Magistrate Barnes said it was difficult not to conclude that police had brought the prosecution in an attempt to "somehow negate the suggestion that the force applied to Mr Monte was otherwise completely unjustifiable". Mr Barnes said Mr Painemilla had abused his powers of arrest.
"In my view abuse of the power of arrest goes far beyond being merely undesirable," Mr Barnes said.
"When the officer purporting to exercise the power is very drunk and in the company of others who have provoked the confrontation leading to its exercise, the arrest can readily be classified as unnecessary and improper."
Mr Barnes found that the facts that supported the police's charging of Mr Monte for stealing a police badge were proven, but he did not convict Mr Monte of the offence, instead giving him a Section 10 bond.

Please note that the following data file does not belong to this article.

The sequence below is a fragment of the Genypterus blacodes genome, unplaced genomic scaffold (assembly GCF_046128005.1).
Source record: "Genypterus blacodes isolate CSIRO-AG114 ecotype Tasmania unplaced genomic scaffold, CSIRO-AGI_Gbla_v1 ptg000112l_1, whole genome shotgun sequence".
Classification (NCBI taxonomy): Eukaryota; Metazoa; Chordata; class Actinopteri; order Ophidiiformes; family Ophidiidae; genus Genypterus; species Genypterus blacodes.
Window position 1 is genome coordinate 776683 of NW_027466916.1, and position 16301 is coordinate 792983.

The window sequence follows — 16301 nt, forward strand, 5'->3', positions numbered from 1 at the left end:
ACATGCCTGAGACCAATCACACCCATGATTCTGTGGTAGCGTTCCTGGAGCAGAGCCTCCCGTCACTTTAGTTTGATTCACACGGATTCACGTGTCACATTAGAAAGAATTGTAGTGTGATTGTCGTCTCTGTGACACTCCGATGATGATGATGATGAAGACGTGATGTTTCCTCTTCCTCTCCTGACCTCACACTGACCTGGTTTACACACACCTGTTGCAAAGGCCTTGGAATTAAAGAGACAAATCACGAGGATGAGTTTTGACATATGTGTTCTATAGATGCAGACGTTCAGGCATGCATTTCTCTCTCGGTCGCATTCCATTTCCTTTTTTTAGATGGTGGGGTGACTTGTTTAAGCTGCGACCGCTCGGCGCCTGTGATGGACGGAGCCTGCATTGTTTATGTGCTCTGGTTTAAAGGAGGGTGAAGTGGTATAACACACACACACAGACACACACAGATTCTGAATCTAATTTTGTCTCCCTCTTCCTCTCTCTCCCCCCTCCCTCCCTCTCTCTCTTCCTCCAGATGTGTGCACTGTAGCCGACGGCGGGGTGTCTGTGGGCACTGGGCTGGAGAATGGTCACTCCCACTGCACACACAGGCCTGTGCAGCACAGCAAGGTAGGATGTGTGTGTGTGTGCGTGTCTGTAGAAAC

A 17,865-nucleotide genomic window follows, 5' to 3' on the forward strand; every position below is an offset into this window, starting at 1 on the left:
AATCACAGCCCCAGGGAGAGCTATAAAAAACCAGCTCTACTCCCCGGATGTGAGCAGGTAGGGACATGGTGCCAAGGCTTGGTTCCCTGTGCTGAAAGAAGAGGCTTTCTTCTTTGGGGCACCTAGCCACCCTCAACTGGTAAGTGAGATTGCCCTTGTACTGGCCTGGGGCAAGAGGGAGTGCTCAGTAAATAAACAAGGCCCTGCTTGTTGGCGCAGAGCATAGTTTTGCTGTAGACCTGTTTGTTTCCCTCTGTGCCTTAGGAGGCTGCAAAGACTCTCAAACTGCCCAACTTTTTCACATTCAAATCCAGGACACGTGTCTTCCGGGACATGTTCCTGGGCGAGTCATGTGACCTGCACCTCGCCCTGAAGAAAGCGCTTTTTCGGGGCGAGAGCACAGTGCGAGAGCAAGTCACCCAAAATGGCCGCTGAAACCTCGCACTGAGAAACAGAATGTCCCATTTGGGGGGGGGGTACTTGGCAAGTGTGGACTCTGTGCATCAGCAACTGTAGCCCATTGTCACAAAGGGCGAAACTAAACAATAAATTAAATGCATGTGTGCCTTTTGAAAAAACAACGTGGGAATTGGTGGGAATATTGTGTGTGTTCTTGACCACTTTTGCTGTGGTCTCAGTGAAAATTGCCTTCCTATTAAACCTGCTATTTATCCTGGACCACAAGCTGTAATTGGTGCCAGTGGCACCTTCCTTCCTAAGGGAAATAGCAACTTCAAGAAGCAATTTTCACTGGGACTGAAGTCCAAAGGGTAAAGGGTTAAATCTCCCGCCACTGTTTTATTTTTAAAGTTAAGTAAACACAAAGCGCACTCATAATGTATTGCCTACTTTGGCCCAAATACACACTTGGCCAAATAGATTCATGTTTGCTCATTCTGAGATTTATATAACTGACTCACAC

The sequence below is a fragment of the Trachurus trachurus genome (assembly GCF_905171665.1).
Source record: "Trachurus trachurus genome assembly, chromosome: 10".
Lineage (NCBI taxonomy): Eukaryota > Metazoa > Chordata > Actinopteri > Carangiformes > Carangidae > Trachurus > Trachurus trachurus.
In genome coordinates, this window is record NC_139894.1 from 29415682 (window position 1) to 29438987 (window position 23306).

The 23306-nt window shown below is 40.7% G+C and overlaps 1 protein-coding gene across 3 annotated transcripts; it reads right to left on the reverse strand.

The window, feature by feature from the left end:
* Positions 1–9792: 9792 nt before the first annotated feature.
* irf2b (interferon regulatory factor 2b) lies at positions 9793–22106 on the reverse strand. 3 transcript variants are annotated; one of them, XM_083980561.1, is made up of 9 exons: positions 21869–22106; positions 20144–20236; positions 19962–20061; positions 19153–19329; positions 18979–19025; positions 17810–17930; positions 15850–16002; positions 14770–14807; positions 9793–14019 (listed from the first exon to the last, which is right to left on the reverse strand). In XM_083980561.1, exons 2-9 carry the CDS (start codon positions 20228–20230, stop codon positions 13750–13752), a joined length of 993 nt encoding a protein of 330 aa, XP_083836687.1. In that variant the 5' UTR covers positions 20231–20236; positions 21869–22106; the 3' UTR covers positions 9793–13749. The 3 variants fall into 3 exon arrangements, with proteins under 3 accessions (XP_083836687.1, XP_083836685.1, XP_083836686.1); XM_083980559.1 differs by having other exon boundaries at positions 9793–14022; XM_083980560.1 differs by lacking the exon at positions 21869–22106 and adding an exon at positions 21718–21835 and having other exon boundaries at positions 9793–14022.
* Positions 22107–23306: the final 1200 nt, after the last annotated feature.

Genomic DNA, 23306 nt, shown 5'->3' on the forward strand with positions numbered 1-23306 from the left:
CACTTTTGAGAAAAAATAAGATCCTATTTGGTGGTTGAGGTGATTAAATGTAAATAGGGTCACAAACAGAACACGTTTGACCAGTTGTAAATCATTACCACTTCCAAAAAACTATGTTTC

Mr Monte's statement of claim argues that the NSW Police is vicariously liable for Mr Painemilla's actions and that the police officers investigating the 2014 incident failed in their duties.
The claim argues Mr Monte suffered "extreme fear and substantial pain" during the assault, "embarrassment and distress" during his subsequent arrest, and "a strong sense of ongoing injustice" over the failure to investigate Mr Painemilla's behaviour.
"Two things shocked me, first of all that I was arrested on that night, and then that I was handcuffed while I was clearly concussed and had taken a severe beating," Mr Monte said.
"It was clear as day that they had assaulted me and it was a three-on-one situation which was a group beating. So I was incredibly shocked that they weren't arrested at that point."